9. 9. Evaluating A Business’s Differentiation Opportunities <ul><li>A. Skills and Resources Fostering Differentiation </li></ul><ul><li>Strong marketing abilities </li></ul><ul><li>Product engineering </li></ul><ul><li>Creative talent and flair </li></ul><ul><li>Strong capabilities in basic research </li></ul><ul><li>Corporate reputation for quality or technological leadership </li></ul><ul><li>Long tradition in an industry or unique combination of skills </li></ul><ul><li>Strong cooperation from channels and suppliers of major components </li></ul><ul><li>B. Organizational Requirements Supporting Differentiation </li></ul><ul><li>Strong coordination among functions in R&D, product development, and marketing </li></ul><ul><li>Subjective measurement and incentives instead of quantitative measures </li></ul><ul><li>Amenities to attract highly skilled labor, scientists, and creative people </li></ul><ul><li>Tradition of closeness to key customers </li></ul><ul><li>Some personnel skilled in sales and operations - technical and marketing </li></ul>
    10. 10. Evaluating A Business’s Differentiation Opportunities -- C. Examples of Ways Businesses Achieve Competitive Advantage Technology development Cutting edge production technology and product features to maintain a distinct image and actual product Purchase superior quality, well-known components, raising quality and image of final products Inbound logistics Operations Outbound logistics Marketing & sales Service Careful inspection of products at each step in production to improve performance and lower defect rates JIT coordination with buyers; use of own or captive transportation service to ensure timeliness Expensive, informative advertising and promotion to build brand image Allowing service personnel considerable discretion to credit customers for repairs Comprehensive, personalized database to build knowledge of customers to be used in customizing how products are sold, serviced, and replaced Programs to ensure technical competence of sales staff and marketing orientation of service personnel Human resource management General administration Quality control presence at key supplier facilities; work with suppliers’ new product development activities Procurement margin Profit
    11. 11. Advantages of a Differentiation Strategy Rivalry is reduced when a business successful differentiates itself Buyers are less sensitive to prices for effectively differentiated products Brand loyalty is hard for new entrants to overcome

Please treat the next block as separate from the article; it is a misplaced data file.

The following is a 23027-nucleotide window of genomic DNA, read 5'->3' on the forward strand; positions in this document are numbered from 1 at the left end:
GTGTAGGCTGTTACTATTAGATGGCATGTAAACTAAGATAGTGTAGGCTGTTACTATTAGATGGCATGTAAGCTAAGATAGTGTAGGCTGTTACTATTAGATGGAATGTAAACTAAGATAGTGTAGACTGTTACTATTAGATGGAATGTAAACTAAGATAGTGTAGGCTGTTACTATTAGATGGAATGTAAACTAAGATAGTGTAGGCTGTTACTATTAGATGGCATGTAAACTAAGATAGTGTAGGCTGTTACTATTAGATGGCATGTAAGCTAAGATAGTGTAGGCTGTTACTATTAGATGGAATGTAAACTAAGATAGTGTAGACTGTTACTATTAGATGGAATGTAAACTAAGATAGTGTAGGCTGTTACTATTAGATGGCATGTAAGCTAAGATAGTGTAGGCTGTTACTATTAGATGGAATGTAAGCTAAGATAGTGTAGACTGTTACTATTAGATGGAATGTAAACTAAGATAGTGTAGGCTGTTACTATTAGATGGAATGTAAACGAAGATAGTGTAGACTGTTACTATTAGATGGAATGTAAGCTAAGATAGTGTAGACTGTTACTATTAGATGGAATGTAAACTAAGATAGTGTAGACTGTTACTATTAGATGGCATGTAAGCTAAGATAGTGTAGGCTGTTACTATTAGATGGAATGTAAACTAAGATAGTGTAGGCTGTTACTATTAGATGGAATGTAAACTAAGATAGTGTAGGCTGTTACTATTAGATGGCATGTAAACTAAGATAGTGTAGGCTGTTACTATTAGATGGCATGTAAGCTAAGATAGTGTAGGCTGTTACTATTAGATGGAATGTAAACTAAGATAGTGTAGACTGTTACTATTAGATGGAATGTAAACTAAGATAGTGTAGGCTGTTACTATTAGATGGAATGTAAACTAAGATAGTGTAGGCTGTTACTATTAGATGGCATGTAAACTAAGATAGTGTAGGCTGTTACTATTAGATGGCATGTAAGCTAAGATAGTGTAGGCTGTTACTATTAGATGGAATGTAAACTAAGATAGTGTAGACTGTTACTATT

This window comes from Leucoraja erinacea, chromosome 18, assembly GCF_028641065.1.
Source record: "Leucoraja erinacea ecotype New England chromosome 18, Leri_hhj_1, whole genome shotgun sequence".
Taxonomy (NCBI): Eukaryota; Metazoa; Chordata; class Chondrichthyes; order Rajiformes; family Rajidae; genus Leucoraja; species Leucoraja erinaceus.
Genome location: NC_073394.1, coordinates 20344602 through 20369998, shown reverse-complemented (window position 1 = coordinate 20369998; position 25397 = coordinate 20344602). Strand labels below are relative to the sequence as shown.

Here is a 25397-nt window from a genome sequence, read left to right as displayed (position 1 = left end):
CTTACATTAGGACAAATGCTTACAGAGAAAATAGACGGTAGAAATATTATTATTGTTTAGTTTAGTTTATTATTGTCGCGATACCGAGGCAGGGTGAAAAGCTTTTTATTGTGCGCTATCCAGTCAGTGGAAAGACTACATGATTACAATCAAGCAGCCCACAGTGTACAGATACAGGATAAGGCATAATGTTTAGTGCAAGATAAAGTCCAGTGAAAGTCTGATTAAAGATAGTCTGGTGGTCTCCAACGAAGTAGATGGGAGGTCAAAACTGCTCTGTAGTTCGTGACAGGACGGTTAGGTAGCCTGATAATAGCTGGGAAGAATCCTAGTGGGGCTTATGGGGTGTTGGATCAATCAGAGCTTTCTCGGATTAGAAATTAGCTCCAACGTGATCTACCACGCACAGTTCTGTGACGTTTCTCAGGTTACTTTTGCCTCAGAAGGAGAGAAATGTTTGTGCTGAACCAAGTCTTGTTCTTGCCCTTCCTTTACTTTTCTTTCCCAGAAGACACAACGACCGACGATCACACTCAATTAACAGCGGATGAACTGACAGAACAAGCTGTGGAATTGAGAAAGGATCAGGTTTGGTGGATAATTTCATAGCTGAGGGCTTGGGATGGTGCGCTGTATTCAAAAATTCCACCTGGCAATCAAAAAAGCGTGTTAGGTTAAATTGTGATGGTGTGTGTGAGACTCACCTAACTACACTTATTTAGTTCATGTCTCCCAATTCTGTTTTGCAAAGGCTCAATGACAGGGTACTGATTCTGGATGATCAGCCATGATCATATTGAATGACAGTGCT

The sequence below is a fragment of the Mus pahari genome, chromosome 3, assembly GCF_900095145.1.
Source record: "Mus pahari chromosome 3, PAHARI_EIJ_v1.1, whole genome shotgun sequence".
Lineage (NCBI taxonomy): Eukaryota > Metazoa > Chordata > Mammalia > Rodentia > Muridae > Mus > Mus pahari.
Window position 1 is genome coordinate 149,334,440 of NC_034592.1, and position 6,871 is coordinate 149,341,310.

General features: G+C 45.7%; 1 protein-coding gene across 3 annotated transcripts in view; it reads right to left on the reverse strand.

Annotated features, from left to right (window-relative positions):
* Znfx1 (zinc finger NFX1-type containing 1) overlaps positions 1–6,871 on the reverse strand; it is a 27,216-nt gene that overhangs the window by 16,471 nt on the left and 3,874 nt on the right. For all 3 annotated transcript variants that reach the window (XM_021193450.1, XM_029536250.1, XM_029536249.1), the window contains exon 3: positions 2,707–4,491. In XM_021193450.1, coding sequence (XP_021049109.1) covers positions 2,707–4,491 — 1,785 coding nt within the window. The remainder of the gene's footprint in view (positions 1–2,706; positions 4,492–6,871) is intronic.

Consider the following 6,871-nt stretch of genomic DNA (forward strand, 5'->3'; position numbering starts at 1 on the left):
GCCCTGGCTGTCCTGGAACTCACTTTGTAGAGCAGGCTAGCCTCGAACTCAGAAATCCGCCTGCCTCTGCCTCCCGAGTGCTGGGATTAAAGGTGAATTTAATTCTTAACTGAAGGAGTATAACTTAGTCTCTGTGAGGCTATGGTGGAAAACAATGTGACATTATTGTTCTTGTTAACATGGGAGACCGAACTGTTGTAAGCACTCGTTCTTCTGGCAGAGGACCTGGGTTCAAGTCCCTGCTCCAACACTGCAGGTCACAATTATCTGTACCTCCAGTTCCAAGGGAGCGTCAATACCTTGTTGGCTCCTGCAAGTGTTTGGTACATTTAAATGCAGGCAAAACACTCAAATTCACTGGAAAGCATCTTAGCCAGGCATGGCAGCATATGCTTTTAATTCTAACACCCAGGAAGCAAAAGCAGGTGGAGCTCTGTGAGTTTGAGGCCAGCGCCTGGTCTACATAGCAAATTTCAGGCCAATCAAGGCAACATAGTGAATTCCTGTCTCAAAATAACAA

12. 12. Key Risks of Differentiation Imitation narrows perceived differentiation, rendering differentiation meaningless Technological changes that nullify past investments or learning Cost difference between low-cost competitors and the differentiated business becomes too great for differentiation to hold brand loyalty
    13. 13. Creating a Competitive Advantage Based on Speed <ul><li>Has become a major source of competitive advantage for many firms </li></ul><ul><li>Involves the availability of a rapid response to customers by </li></ul><ul><ul><li>Providing current products quicker </li></ul></ul><ul><ul><li>Accelerating new product development or improvement </li></ul></ul><ul><ul><li>Quickly adjusting production processes </li></ul></ul><ul><ul><li>Making decisions quickly </li></ul></ul>
    14. 14. Evaluating A Business’s Rapid Response Opportunities <ul><li>A. Skills and Resources Fostering Speed </li></ul><ul><li>Process engineering skills </li></ul><ul><li>Excellent inbound and outbound logistics </li></ul><ul><li>Technical people in sales and customer service </li></ul><ul><li>High levels of automation </li></ul><ul><li>Corporate reputation for quality or technical leadership </li></ul><ul><li>Flexible manufacturing capabilities </li></ul><ul><li>Strong downstream partners </li></ul><ul><li>Strong cooperation from suppliers of major components </li></ul><ul><li>B. Organizational Requirements Supporting Rapid Response </li></ul><ul><li>Strong coordination among functions in R&D, product development, and marketing </li></ul><ul><li>Major emphasis on customer satisfaction in incentive programs </li></ul><ul><li>Strong delegation to operating personnel </li></ul><ul><li>Tradition of closeness to key customers </li></ul><ul><li>Some personnel skilled in sales and operations - technical and marketing </li></ul><ul><li>Empowered customer service personnel </li></ul>